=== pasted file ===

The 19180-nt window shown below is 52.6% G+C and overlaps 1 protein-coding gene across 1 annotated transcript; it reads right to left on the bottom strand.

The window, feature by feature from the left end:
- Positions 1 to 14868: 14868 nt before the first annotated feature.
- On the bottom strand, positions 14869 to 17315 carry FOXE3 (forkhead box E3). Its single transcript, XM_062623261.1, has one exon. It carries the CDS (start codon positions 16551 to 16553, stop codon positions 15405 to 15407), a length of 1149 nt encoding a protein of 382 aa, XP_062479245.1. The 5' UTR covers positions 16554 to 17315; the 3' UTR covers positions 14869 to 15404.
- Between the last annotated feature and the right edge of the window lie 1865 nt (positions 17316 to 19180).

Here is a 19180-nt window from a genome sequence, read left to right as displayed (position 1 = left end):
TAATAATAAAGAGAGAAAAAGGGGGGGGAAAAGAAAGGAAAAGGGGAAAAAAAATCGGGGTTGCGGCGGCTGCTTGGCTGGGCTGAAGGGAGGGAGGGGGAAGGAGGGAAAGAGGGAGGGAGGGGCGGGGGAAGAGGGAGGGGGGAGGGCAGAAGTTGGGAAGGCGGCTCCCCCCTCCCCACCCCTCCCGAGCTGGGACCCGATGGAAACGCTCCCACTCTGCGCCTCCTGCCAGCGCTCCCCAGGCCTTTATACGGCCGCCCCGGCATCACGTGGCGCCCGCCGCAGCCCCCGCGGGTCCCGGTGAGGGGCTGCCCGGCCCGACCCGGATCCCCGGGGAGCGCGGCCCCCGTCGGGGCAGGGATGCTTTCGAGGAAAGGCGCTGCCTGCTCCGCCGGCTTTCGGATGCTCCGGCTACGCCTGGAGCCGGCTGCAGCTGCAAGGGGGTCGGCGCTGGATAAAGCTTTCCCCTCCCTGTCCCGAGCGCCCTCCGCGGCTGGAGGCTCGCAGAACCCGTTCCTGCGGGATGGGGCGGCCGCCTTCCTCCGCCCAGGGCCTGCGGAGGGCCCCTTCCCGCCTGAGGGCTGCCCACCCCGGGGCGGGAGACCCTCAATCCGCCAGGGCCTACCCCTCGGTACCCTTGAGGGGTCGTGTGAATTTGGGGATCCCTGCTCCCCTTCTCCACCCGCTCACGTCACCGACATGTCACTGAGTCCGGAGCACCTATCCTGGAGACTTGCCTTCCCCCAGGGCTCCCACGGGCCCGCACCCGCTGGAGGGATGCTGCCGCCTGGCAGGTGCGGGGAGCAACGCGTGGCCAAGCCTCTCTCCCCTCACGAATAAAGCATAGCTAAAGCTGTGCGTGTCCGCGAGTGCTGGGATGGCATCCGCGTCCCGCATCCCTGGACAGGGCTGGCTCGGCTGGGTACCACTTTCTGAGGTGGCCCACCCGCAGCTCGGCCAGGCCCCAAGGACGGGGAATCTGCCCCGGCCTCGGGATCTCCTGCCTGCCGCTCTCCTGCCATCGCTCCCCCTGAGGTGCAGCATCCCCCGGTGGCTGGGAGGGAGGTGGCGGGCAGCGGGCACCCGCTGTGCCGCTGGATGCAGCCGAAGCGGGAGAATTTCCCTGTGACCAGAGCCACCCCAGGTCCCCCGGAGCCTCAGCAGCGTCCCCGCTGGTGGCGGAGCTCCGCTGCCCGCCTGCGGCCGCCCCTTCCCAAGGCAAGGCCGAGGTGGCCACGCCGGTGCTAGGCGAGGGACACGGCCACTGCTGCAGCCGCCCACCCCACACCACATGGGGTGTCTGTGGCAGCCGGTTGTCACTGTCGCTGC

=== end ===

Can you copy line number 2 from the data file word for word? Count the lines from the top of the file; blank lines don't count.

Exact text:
The window, feature by feature from the left end: